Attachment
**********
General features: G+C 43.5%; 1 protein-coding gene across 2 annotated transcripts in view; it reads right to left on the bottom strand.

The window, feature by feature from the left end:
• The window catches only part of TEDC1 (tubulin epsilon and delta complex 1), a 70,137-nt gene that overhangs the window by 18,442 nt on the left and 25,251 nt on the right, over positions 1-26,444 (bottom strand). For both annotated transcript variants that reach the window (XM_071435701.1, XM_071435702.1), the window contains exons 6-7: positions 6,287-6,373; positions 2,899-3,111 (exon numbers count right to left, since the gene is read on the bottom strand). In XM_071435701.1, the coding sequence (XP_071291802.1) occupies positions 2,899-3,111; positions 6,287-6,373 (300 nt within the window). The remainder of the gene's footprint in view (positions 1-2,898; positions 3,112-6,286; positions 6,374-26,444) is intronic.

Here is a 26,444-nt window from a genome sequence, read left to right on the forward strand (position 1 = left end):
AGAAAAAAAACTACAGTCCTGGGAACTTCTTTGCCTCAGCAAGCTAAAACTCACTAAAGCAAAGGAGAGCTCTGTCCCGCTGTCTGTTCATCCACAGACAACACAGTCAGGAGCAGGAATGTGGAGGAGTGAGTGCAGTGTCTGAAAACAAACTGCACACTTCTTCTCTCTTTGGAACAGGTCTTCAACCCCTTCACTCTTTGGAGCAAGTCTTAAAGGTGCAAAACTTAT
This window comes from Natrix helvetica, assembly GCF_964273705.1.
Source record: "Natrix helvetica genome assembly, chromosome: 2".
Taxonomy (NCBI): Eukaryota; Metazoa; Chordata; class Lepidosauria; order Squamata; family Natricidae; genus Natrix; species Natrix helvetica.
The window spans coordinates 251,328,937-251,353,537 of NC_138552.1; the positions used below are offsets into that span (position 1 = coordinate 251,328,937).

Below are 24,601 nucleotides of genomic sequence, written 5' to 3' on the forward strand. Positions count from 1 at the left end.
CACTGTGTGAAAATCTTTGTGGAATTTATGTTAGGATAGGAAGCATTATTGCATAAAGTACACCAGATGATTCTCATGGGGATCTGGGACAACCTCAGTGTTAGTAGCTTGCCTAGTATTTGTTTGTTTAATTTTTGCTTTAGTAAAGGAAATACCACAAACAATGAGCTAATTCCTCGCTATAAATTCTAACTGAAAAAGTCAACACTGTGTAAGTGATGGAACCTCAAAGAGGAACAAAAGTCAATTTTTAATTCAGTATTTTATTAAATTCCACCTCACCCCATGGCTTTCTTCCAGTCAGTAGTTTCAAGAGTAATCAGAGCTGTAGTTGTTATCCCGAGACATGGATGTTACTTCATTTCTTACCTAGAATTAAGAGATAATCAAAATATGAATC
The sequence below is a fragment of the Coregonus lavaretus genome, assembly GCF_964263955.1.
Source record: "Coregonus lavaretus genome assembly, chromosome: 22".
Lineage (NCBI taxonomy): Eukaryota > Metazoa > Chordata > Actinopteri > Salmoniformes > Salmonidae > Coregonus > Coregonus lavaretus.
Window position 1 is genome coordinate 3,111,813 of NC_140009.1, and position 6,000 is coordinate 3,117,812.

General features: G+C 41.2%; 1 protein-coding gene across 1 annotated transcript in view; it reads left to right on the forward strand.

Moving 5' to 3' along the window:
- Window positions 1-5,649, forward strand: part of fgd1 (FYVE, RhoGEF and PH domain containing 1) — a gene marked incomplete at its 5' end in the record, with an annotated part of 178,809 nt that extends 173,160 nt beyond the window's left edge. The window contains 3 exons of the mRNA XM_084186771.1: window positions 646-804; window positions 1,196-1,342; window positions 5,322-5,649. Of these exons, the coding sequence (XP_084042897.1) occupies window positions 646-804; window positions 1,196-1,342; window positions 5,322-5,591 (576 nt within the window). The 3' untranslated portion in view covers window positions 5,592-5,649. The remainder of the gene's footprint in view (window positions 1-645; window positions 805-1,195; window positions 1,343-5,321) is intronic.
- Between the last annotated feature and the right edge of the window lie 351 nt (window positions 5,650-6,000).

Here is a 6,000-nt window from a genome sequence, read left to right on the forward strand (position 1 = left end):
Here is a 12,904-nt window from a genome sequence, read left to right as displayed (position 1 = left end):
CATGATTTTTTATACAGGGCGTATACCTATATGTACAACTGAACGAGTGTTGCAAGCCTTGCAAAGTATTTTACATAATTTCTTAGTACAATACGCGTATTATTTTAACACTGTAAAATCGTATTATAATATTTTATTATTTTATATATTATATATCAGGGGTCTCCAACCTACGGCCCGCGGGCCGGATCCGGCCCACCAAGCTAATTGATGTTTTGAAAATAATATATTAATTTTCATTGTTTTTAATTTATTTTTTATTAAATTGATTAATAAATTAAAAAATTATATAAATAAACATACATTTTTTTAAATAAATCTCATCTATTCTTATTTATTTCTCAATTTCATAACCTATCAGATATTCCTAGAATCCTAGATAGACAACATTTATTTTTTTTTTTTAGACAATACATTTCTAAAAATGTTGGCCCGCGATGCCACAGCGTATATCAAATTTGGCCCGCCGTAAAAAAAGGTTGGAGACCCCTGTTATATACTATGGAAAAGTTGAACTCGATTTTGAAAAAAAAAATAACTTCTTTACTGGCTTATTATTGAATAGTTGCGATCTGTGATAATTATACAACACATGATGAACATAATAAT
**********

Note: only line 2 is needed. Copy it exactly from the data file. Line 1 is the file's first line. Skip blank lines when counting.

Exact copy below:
The window, feature by feature from the left end: